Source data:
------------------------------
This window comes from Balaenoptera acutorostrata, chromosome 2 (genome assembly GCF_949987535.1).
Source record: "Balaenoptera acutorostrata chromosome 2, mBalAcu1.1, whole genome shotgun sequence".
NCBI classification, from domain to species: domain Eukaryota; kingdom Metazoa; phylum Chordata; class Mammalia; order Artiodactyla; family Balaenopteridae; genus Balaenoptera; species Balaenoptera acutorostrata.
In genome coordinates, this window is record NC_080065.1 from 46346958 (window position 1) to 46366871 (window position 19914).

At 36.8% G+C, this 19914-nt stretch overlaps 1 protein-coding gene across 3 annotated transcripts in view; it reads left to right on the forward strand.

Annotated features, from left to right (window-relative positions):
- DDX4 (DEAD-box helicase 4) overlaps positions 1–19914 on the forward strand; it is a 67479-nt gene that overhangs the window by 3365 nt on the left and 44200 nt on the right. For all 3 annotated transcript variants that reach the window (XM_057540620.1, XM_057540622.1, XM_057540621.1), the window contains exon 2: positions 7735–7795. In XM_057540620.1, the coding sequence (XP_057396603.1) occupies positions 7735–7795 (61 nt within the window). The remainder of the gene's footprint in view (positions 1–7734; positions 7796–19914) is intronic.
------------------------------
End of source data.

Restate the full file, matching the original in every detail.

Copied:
This window comes from Balaenoptera acutorostrata, chromosome 2 (genome assembly GCF_949987535.1).
Source record: "Balaenoptera acutorostrata chromosome 2, mBalAcu1.1, whole genome shotgun sequence".
NCBI classification, from domain to species: domain Eukaryota; kingdom Metazoa; phylum Chordata; class Mammalia; order Artiodactyla; family Balaenopteridae; genus Balaenoptera; species Balaenoptera acutorostrata.
In genome coordinates, this window is record NC_080065.1 from 46346958 (window position 1) to 46366871 (window position 19914).

At 36.8% G+C, this 19914-nt stretch overlaps 1 protein-coding gene across 3 annotated transcripts in view; it reads left to right on the forward strand.

Annotated features, from left to right (window-relative positions):
- DDX4 (DEAD-box helicase 4) overlaps positions 1–19914 on the forward strand; it is a 67479-nt gene that overhangs the window by 3365 nt on the left and 44200 nt on the right. For all 3 annotated transcript variants that reach the window (XM_057540620.1, XM_057540622.1, XM_057540621.1), the window contains exon 2: positions 7735–7795. In XM_057540620.1, the coding sequence (XP_057396603.1) occupies positions 7735–7795 (61 nt within the window). The remainder of the gene's footprint in view (positions 1–7734; positions 7796–19914) is intronic.